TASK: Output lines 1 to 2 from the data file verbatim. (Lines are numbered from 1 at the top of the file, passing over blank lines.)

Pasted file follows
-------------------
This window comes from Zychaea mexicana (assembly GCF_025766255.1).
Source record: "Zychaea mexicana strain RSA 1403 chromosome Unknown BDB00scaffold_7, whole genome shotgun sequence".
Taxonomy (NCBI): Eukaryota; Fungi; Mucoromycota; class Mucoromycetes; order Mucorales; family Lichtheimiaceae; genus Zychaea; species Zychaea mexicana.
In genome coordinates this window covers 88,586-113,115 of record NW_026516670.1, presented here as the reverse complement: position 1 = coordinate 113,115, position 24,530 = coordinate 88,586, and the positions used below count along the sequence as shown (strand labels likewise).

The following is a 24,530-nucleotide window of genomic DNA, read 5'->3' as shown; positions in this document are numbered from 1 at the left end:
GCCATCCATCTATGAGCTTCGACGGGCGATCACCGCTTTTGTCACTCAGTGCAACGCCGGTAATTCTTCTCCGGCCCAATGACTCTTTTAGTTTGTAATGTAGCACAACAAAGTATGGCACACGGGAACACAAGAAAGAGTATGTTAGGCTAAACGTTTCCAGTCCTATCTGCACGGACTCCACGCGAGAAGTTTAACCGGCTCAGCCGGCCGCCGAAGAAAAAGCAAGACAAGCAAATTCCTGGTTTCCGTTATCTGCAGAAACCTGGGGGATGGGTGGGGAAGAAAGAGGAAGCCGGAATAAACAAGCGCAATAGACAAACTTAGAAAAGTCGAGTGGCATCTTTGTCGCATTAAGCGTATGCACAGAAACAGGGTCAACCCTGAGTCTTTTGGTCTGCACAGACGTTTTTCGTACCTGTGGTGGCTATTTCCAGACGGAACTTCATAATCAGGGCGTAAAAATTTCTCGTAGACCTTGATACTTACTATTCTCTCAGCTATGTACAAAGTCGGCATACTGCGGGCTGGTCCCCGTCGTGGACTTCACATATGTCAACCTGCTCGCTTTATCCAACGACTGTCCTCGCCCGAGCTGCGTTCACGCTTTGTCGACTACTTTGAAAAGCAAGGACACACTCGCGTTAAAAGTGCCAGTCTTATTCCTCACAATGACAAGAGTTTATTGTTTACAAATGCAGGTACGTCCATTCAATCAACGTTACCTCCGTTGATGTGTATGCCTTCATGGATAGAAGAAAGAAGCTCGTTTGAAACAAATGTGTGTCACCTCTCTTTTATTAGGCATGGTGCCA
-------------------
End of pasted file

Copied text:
This window comes from Zychaea mexicana (assembly GCF_025766255.1).
Source record: "Zychaea mexicana strain RSA 1403 chromosome Unknown BDB00scaffold_7, whole genome shotgun sequence".